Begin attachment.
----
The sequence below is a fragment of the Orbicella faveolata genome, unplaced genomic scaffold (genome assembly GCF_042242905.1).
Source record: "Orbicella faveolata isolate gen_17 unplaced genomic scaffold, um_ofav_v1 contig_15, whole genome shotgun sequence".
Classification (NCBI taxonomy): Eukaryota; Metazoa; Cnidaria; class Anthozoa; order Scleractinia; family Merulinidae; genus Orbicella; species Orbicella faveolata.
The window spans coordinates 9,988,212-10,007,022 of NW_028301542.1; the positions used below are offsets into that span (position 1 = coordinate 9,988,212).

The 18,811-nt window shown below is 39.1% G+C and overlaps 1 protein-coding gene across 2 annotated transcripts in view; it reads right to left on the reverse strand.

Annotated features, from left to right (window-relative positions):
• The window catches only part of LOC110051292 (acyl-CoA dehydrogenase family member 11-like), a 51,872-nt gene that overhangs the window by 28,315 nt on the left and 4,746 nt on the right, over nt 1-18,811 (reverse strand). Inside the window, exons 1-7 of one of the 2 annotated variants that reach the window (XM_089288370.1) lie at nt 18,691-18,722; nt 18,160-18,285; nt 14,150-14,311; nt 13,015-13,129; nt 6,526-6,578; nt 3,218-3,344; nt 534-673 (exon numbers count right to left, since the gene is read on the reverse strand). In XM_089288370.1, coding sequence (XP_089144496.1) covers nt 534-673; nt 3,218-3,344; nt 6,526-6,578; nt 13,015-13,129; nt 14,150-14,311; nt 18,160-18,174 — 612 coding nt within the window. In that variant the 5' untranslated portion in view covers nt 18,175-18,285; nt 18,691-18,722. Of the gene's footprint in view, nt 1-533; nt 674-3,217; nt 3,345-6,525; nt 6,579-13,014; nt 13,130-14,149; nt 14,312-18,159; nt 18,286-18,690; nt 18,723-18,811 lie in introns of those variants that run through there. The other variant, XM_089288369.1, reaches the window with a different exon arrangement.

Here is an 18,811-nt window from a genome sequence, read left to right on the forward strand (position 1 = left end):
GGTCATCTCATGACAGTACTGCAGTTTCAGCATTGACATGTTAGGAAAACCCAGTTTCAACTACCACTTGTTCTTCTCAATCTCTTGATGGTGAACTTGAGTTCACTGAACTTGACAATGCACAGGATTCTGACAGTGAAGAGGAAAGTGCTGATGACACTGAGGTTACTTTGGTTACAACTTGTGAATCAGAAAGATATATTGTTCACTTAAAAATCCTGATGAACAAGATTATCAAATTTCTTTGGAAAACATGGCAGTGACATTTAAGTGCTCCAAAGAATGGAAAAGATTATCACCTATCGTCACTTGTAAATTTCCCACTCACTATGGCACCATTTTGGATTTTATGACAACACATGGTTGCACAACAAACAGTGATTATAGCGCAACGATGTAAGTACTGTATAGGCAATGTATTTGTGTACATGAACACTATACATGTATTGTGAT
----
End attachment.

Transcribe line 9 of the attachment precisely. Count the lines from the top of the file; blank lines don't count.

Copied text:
GGTCATCTCATGACAGTACTGCAGTTTCAGCATTGACATGTTAGGAAAACCCAGTTTCAACTACCACTTGTTCTTCTCAATCTCTTGATGGTGAACTTGAGTTCACTGAACTTGACAATGCACAGGATTCTGACAGTGAAGAGGAAAGTGCTGATGACACTGAGGTTACTTTGGTTACAACTTGTGAATCAGAAAGATATATTGTTCACTTAAAAATCCTGATGAACAAGATTATCAAATTTCTTTGGAAAACATGGCAGTGACATTTAAGTGCTCCAAAGAATGGAAAAGATTATCACCTATCGTCACTTGTAAATTTCCCACTCACTATGGCACCATTTTGGATTTTATGACAACACATGGTTGCACAACAAACAGTGATTATAGCGCAACGATGTAAGTACTGTATAGGCAATGTATTTGTGTACATGAACACTATACATGTATTGTGAT